Adding to the weapons at wide receiver would be senior Thayer Thomas, another senior this fall. The 6’0”, 195-pound player makes tough catches and finds the end zone, which he did six times to go along with his 42 receptions and 529 yards last fall. The Wolfpack will need more wide receivers to step up, and another candidate will be junior Devin Carter. He’s a big wide receiver that caught 29 passes for 477 yards and two touchdowns last fall. If he takes his game up another notch, North Carolina State could be a really formidable offensive team.

Along the trenches, it’s a solid unit anchored by junior offensive tackle Iken Ekwonu. To reach the plateau the Wolfpack need to even consider challenging conference titan Clemson, this is the unit that needs to step up the most. There’s talent, starting with Ekwonu, and now that unit needs to come together and be a force.

Defensively, it’s not as much about players as it is about scheme and health. Top linebacker Payton Wilson’s ability to stay on the field will be a major reason that North Carolina State either wins or loses games this fall. He’s an NFL talent that seemingly finds his way to the football regardless of the blocking scheme.

During the 2020 season, Wilson registered 108 tackles, 11.5 tackles for loss, and three-and-a-half sacks. That’s a great season, and he was banged up during the 2020 season. Now, imagine if the rising junior stays healthy all the way through the 2021 season. Wilson could compete for All-American honors. He is surrounded by some talent in the trenches, but it was inconsistent.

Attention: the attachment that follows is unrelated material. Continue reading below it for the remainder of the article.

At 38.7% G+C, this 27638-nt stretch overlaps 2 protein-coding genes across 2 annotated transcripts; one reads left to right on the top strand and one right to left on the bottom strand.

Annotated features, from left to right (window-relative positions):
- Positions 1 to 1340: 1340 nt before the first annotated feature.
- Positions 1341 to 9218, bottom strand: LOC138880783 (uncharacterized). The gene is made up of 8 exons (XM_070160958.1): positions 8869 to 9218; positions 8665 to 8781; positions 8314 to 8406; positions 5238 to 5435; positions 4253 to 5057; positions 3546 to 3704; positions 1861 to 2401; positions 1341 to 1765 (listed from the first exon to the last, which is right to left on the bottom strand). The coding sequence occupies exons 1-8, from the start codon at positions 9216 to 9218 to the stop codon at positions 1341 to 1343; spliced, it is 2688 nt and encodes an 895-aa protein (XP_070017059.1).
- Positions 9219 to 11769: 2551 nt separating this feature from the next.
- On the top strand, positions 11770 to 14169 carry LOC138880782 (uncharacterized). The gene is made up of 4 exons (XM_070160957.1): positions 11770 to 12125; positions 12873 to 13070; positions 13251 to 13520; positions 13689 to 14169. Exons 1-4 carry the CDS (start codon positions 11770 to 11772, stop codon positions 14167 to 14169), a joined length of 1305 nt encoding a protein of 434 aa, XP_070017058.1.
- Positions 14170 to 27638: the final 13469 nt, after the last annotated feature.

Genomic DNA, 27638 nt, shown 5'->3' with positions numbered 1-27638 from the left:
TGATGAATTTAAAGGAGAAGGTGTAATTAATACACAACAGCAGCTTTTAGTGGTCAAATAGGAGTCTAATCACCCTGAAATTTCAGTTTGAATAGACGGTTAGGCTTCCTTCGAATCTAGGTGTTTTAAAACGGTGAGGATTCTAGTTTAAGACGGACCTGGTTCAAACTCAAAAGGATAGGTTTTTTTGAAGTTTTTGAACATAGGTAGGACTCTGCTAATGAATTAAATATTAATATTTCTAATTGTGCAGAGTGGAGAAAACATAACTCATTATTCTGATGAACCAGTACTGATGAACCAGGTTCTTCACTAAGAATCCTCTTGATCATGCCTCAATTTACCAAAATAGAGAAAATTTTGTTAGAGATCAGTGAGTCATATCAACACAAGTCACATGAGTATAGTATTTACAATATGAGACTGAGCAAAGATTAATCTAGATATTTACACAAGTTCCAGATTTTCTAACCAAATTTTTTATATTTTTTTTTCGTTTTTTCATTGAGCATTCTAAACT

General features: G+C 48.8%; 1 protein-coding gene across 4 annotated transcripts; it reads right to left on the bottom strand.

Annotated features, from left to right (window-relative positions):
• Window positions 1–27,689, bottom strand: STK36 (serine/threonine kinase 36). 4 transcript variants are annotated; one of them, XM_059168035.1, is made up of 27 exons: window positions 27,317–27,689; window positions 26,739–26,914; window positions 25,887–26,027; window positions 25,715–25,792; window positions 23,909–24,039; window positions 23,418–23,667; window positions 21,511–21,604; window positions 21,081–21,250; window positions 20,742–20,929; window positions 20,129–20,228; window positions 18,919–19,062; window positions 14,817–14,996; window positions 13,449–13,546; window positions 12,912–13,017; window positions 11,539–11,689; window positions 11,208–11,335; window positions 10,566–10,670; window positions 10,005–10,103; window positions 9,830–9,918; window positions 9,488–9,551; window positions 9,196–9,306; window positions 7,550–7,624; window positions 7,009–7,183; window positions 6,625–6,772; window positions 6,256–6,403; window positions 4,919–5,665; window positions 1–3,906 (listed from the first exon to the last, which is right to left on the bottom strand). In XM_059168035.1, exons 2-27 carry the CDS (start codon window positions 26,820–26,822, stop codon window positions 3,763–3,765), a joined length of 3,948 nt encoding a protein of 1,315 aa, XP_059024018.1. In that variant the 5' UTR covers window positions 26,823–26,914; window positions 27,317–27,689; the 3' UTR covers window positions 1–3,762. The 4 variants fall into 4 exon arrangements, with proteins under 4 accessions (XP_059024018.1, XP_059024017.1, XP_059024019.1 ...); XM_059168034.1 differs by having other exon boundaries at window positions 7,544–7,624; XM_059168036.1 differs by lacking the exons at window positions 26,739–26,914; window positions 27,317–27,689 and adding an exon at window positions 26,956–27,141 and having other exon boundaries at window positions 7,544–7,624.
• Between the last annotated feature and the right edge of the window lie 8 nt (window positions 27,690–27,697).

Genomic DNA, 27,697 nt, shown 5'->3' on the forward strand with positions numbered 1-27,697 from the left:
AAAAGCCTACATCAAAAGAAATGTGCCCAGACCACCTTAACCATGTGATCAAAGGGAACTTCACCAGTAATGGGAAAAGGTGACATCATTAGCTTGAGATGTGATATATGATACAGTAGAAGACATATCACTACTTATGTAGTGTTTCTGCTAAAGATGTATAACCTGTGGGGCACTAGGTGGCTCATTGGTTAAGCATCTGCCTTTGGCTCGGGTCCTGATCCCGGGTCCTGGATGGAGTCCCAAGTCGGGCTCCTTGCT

Stopping the run is a theme for any defense, and the Wolfpack was bad last year. The North Carolina State defense allowed 173.92 yards rushing per game. Considering that Wilson will be back it should improve, but that’s just an awful number. It’s also perplexing because North Carolina State recorded 32 sacks last fall, and sacks count against rushing totals for college football.

Sophomore Terrell Dawkins added four-and-a-half sacks, and he will be surrounded by some experience as well as Florida State defensive tackle transfer Cory Durden, a player who slumped last fall but recorded five sacks during the 2019 season.

The secondary was pretty good considering it’s youth last fall, and its best days should be this season and next. Sophomores Aydan White and Joshua Pierre-Louis coming back after gaining experience last season, as well as junior Cecil Powell being a primary player at cornerback. Watch out for Florida State transfer Cyrus Fegan, who plays safety.

Final Thoughts

The Wolfpack should be a contender for at least an 8-4 season, and going 10-2 or better is not out of the question. The offense will be potent, and could give opposing defenses fits if the offensive line truly comes together.

Defensively, the secondary needs to grow up in a hurry. There’s now some experience and a key transfer, plus the linebacker core will be led by one of the country’s best in Wilson. There’s hope, but still work to be done.